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Dan Vint write:
>I'm not looking to make something up, I'm trying to find a standard way of
>doing this. I could have lived with the idea that if you use W3C schemas
>you need the xsi attributes, etc in the data stream. I wasn't given that
>and all I'm left with is the possibility of something that looks just like
>a well-formed XML stream - with no idea what to validate it with.
In XForms  we explicitly state that xsi:schemaLocation and friends are
ignored inside the instance document, and provide an attribute on the
<model> element to allow the author to specify a normative list of Schema
URI references that must be resolved to provide the Schema components for
assessment. XForms further allows direct inclusion of the <xs:schema>
element inside the model. <xs:schema> elements may appear outside the
<model> but in the enclosing document and be referred to fromn the
model@schema attribute as fragments, if the host language supports
So, in the sense of the original question, for XForms there is an XML
document that states what Schema defines the document validity, but the two
are not the same document: we require the enclosing document to define
validity for the included or referenced "instance document." The enclosing
document is the XForms document, which itself is further embedded in a host
document such as an XHTML or SVG document.
We can do this because processors can be directed to ignore
xsi:schemaLocation at the request of the system invoking the processor, and
must do this because the instance data and the form itself come from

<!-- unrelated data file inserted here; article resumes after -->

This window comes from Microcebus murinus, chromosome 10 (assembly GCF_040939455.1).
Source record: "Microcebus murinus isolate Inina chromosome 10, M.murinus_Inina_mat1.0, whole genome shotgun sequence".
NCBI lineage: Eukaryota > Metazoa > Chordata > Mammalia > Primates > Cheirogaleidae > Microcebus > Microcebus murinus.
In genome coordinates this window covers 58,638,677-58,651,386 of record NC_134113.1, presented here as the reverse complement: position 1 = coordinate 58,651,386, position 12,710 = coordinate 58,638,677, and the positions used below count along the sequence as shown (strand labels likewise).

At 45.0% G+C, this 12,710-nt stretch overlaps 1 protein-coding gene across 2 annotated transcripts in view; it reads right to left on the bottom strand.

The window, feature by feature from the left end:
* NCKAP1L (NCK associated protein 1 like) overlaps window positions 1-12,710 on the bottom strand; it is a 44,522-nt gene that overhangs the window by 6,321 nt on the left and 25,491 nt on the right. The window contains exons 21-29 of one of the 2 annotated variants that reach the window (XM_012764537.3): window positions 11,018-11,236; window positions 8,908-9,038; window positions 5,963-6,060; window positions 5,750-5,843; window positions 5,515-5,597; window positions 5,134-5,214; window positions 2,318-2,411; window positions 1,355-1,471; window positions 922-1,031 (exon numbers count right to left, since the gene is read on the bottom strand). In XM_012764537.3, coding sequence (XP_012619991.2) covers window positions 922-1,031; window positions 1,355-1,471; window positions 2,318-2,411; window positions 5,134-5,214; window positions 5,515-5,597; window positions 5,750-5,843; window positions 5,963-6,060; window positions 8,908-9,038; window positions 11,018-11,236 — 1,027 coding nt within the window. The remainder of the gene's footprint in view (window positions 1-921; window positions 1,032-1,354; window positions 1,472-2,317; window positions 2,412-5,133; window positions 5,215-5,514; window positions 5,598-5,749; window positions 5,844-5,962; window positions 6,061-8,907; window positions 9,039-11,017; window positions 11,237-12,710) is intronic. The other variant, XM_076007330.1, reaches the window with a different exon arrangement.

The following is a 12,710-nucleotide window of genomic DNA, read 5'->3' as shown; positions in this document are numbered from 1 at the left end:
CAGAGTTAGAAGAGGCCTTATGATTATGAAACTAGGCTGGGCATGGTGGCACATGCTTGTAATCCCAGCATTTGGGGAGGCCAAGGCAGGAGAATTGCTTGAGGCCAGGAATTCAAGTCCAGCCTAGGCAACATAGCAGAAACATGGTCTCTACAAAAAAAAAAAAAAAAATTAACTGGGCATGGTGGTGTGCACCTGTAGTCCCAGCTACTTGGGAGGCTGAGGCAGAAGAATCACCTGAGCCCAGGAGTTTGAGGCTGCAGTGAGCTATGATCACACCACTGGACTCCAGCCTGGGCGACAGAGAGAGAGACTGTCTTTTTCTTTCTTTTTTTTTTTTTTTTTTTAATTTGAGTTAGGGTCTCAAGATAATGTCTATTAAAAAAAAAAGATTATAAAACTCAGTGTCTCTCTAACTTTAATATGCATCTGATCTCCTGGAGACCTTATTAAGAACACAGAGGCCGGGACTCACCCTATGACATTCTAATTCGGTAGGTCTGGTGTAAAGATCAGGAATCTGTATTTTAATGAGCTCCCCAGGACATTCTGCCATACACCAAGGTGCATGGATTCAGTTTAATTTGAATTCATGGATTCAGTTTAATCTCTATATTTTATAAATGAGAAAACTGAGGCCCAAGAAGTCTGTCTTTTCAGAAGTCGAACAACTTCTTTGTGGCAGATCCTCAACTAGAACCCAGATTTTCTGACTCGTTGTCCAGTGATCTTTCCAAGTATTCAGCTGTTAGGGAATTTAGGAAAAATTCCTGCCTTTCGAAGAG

different places, and likely have different authors and different levels of
Use case details: The back-end server that accepts the POST is the ultimate
arbiter of document validlty. The form author is responsible for the user's
interaction with the back-end server, and must be able to instruct the user
agent to act in the combined best interests of the user and the server.
(I.e., it's no good for anybody to allow the user to submit a purchase order
with a bogus discount element in it.) The situation is similar for the
initial instance data, which may come from a separate source than the form
that edits it. One point that novice users of XForms and XML Schema often
miss is that there are multiple Schema files, one per namespace, so the
model@schema attribute is a space-separated list.
One point that novice users of XForms and XML Schema often miss is that
there are multiple Schema files, one per namespace, so the model@schema
attribute is a space-separated list.
XForms does not follow the xsi:schemaLocation pattern of alternating
namespace and URI references, because we require the XForms processor to
resolve all of the URI references, and thus the xs:schema@targetNamespace
attribute provides the namespace.